There are several risk factors you should watch for
By Megan Plete Postol
Age-related macular degeneration can make life difficult.
What is macular degeneration exactly? It is a condition that deteriorates the sharp, central vision that is used for activities such as reading or driving. It’s called age-related because it most commonly occurs in people aged 50 and older.
People with AMD still retain normal peripheral vision, according to Jaydeep Tripathy, a primary care doctor at Doctor Springs.
“So for example if they are looking at an analog clock, they can see the hands of the clock but not the numbers,” Tripathy said. “This is common and is the leading cause of permanent vision loss. Even when it doesn’t lead to complete vision loss, it can still cause severe vision problems.”
In some cases, dry form macular degeneration can lead to wet form. AMD may not present symptoms in its early stages, but it can be observed when there are changes in your vision. You may observe blurry vision, dark spots in the center of your vision, or in rare cases different color perceptions.
The macula is in the back of the eye and is a part of the central retina that detects light. Age-related macular degeneration causes central vision loss and blurry vision.
“Depending on the type of AMD, there may be gradual vision loss or a more rapid onset with a greater magnitude of vision loss and sometimes blindness,” physician Laurie Marbas, a double board-certified family medicine and lifestyle medicine physician, said. “There are two types of AMD. The first, called dry AMD is the least severe, with a slower onset but the most common.”
Dry AMD impacts 85-90 percent of those with AMD overall, Marbas said. Dry AMD is characterized by blood and fluids leaking into the retina from the vessels that grow under the macula.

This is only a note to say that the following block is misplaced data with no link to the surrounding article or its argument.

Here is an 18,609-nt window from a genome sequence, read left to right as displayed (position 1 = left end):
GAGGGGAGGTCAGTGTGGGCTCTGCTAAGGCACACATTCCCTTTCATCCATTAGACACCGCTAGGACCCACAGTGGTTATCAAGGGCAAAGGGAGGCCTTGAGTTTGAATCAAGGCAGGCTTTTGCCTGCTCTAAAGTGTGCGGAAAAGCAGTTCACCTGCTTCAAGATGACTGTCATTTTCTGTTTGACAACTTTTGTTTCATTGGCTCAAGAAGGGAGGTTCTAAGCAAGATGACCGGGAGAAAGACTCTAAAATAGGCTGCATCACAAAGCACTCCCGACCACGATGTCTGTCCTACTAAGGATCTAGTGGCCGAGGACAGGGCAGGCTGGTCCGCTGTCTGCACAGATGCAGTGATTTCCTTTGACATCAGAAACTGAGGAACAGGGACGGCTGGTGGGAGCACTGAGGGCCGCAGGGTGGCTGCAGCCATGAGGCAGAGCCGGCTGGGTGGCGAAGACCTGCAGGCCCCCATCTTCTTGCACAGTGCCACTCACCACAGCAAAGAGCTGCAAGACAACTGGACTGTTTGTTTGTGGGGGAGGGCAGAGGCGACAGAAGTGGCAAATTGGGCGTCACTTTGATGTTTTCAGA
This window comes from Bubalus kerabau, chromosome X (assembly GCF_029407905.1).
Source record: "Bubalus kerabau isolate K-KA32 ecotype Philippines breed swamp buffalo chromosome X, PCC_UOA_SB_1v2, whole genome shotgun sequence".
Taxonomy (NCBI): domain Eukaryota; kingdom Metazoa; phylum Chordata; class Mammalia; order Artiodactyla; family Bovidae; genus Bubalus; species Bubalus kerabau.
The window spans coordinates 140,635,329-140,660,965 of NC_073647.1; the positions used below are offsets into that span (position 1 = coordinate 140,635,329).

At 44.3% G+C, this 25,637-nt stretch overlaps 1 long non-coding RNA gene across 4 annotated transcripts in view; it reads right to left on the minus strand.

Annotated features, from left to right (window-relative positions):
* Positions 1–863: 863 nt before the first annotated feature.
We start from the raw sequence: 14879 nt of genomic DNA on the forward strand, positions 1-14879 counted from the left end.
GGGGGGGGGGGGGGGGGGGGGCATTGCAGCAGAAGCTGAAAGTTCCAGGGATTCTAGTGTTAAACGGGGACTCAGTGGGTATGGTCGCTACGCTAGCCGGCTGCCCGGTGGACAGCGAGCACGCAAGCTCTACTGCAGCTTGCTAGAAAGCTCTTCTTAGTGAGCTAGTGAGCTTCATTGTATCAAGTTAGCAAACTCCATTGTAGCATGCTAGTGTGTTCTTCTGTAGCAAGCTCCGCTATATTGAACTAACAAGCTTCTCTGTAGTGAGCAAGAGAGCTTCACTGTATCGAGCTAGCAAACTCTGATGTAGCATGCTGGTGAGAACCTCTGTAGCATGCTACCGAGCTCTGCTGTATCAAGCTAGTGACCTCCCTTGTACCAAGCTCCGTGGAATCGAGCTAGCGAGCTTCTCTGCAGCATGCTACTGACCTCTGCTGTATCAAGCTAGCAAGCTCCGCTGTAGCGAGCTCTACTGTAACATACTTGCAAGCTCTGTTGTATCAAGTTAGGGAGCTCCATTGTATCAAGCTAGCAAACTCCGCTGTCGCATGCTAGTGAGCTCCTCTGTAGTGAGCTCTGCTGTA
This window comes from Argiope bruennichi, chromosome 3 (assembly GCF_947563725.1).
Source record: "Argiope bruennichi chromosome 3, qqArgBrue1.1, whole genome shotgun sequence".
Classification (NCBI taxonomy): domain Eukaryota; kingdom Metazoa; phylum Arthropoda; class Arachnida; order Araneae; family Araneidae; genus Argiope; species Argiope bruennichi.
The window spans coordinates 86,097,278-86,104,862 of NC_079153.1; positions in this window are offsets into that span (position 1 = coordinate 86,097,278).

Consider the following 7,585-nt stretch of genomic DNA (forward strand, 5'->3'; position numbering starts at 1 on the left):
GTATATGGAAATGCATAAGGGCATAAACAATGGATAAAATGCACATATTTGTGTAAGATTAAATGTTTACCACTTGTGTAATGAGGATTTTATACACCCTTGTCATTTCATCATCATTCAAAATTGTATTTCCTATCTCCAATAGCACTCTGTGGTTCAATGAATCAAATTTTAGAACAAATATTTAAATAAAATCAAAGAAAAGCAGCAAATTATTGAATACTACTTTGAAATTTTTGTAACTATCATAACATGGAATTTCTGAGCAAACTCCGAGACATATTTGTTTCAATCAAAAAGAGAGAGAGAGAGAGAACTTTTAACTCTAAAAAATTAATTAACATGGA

“You not only lose central vision but your vision gets so distorted that straight lines appear wavy,” Tripathy said. “Vision loss can be permanent when the bleeding forms a scar.”
This type can be treated with specific vitamins called AREDS or AREDS2.
AREDS/AREDS2 supplements delay progression of intermediate to advanced AMD and may help maintain vision longer. A study conducted by the National Eye Institute followed participants for more than 10 years, and the benefits of AREDS persisted over the duration.
Wet AMD is the most severe type, leading to substantial vision loss and blindness, Marbas said. It has a rapid onset but is the least common, impacting 10-15 percent of overall AMD cases, according to Dr. Marbas. Treatment requires more intervention and can include surgery.
There are multiple risk factors for AMD including age, smoking, ethnicity, family history, alcohol use, heart disease, cataract surgery and use of certain medications like aspirin.
Diets high in fruits, vegetables, and fish have been correlated with a lower risk of AMD and the greater the adherence to a healthy diet the larger the risk reduction, Dr. Marbas said. Diets highest in carotenoids, zeaxanthin, lutein, zinc and omega-3 and omega-6 polyunsaturated fatty acids had the most benefit.
“My recommendation is to eat a whole food, plant-based diet eating the colors of the rainbow and include vegetables, fruits, whole grains, legumes, nuts and seeds,” Dr. Marbas said.
So, eat healthy, watch for symptoms, and consult a doctor if there are any concerns.